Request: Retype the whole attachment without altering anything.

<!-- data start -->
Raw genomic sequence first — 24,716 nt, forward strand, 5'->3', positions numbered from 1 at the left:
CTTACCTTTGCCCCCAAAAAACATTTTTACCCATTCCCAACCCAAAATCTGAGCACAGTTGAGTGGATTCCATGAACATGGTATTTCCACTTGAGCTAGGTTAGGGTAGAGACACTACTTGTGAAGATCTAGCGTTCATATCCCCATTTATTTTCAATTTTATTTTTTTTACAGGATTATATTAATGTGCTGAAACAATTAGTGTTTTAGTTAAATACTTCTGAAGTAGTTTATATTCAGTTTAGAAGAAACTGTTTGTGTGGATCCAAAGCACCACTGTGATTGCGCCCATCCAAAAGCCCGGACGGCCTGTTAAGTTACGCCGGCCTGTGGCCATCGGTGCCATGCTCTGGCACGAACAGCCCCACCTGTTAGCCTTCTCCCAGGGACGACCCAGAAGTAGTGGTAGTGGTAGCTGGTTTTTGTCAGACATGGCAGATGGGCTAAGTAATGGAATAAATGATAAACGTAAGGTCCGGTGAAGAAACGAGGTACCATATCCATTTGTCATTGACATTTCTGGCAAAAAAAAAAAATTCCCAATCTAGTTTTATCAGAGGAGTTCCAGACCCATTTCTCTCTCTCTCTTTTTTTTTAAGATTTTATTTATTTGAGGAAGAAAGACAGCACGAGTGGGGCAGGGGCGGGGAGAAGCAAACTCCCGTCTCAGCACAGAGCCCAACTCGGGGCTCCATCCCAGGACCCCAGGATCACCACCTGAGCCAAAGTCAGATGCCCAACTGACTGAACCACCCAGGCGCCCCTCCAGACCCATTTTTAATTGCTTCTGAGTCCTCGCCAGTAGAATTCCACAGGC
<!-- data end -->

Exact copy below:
Raw genomic sequence first — 24,716 nt, forward strand, 5'->3', positions numbered from 1 at the left:
CTTACCTTTGCCCCCAAAAAACATTTTTACCCATTCCCAACCCAAAATCTGAGCACAGTTGAGTGGATTCCATGAACATGGTATTTCCACTTGAGCTAGGTTAGGGTAGAGACACTACTTGTGAAGATCTAGCGTTCATATCCCCATTTATTTTCAATTTTATTTTTTTTACAGGATTATATTAATGTGCTGAAACAATTAGTGTTTTAGTTAAATACTTCTGAAGTAGTTTATATTCAGTTTAGAAGAAACTGTTTGTGTGGATCCAAAGCACCACTGTGATTGCGCCCATCCAAAAGCCCGGACGGCCTGTTAAGTTACGCCGGCCTGTGGCCATCGGTGCCATGCTCTGGCACGAACAGCCCCACCTGTTAGCCTTCTCCCAGGGACGACCCAGAAGTAGTGGTAGTGGTAGCTGGTTTTTGTCAGACATGGCAGATGGGCTAAGTAATGGAATAAATGATAAACGTAAGGTCCGGTGAAGAAACGAGGTACCATATCCATTTGTCATTGACATTTCTGGCAAAAAAAAAAAATTCCCAATCTAGTTTTATCAGAGGAGTTCCAGACCCATTTCTCTCTCTCTCTTTTTTTTTAAGATTTTATTTATTTGAGGAAGAAAGACAGCACGAGTGGGGCAGGGGCGGGGAGAAGCAAACTCCCGTCTCAGCACAGAGCCCAACTCGGGGCTCCATCCCAGGACCCCAGGATCACCACCTGAGCCAAAGTCAGATGCCCAACTGACTGAACCACCCAGGCGCCCCTCCAGACCCATTTTTAATTGCTTCTGAGTCCTCGCCAGTAGAATTCCACAGGC